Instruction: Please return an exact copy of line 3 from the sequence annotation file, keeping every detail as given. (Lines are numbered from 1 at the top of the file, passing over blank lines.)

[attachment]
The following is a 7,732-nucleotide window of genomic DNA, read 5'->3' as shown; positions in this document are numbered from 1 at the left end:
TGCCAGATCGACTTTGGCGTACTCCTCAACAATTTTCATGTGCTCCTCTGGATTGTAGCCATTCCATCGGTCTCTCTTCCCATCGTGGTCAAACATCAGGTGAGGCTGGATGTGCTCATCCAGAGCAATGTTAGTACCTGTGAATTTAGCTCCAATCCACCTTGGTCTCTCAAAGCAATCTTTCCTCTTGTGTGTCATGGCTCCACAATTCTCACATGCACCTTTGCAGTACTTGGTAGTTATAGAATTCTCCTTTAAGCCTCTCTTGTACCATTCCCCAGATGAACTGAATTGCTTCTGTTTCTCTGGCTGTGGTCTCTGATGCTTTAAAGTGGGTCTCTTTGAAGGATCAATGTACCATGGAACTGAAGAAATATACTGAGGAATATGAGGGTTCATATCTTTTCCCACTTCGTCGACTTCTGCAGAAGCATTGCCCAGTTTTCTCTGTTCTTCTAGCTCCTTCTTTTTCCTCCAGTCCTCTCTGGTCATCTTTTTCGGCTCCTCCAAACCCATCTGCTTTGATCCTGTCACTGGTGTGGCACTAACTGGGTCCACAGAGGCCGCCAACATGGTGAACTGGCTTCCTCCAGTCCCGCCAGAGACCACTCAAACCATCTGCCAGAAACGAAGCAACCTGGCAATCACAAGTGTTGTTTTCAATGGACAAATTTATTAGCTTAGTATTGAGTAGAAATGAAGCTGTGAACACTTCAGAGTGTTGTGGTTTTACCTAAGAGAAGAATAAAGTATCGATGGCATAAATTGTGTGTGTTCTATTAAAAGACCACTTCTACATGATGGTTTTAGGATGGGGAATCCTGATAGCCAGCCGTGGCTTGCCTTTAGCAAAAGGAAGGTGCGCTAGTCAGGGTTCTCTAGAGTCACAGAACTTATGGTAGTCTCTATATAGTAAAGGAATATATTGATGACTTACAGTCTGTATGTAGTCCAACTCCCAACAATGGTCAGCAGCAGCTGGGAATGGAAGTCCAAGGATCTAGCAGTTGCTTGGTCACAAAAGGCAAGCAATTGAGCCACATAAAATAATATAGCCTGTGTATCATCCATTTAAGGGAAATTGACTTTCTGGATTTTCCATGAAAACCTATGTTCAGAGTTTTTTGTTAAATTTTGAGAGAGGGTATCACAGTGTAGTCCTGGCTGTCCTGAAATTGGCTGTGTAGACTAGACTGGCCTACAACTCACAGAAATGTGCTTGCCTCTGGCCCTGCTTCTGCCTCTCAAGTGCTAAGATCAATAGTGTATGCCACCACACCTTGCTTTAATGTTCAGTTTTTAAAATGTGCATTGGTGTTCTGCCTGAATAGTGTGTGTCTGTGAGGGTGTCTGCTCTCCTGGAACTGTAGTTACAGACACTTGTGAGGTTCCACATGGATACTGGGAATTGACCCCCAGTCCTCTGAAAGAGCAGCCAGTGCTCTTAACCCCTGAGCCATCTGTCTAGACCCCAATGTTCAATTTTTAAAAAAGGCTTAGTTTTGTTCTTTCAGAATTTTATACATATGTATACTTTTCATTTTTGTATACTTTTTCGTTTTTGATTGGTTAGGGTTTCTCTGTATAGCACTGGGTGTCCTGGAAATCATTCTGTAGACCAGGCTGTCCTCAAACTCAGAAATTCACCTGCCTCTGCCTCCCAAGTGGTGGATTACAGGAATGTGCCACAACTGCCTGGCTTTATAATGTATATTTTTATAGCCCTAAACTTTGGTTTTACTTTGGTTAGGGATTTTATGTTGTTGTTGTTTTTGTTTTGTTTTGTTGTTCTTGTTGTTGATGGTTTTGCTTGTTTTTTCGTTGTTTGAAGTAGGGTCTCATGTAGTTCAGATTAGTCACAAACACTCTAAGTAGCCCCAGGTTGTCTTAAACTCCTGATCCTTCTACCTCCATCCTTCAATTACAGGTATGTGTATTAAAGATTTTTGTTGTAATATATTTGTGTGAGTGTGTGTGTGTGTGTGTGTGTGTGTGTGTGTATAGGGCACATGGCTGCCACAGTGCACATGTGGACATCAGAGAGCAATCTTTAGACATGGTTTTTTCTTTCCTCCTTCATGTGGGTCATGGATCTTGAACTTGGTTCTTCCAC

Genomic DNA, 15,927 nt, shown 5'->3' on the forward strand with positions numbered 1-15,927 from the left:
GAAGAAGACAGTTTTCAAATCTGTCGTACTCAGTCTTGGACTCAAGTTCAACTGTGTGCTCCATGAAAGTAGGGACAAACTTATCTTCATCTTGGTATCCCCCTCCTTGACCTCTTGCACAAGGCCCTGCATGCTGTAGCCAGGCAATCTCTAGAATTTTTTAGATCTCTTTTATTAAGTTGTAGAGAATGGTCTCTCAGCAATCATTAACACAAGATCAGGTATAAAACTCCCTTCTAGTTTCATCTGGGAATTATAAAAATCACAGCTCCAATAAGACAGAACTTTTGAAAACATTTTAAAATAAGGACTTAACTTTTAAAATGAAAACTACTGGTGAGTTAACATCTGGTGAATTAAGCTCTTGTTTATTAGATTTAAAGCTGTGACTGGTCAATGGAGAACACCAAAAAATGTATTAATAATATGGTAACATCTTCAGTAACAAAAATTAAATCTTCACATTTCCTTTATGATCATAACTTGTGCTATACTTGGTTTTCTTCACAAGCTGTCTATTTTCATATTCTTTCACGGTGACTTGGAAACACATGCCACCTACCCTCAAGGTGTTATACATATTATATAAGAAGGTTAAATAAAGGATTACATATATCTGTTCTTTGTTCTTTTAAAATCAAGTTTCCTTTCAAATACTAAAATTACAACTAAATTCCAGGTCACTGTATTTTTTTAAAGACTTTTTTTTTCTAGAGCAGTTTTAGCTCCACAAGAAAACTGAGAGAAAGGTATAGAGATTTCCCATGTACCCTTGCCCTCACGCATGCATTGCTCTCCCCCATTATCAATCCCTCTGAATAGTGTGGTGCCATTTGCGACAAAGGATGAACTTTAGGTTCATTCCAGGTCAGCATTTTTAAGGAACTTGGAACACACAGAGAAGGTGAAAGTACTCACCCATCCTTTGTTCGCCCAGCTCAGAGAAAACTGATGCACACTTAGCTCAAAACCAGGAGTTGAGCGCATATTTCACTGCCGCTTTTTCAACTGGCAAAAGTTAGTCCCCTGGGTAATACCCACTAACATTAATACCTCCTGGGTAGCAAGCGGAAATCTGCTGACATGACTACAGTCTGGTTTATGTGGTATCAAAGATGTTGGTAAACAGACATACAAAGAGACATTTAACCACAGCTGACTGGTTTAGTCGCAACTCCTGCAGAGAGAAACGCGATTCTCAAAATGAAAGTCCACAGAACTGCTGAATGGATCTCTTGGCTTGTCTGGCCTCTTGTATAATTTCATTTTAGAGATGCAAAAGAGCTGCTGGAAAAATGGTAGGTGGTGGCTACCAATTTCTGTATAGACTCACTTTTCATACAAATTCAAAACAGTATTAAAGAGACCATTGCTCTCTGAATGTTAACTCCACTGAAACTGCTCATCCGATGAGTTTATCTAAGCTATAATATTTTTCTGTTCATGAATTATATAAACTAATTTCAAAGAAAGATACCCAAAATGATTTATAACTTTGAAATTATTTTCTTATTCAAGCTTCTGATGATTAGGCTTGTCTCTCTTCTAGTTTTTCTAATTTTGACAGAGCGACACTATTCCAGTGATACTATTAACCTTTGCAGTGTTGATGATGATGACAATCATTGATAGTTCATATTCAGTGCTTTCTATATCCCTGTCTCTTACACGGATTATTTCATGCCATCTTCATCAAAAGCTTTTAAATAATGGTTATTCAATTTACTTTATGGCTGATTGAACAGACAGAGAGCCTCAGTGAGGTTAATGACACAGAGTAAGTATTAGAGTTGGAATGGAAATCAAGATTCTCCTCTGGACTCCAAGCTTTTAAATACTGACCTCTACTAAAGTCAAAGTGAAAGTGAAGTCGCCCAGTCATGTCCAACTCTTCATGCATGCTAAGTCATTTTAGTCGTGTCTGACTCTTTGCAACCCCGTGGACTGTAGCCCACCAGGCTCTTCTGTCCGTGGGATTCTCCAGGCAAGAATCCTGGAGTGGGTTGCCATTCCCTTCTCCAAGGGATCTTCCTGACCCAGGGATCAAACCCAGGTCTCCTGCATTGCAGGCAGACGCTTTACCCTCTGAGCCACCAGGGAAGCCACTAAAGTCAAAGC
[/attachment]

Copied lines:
Genomic DNA, 15,927 nt, shown 5'->3' on the forward strand with positions numbered 1-15,927 from the left: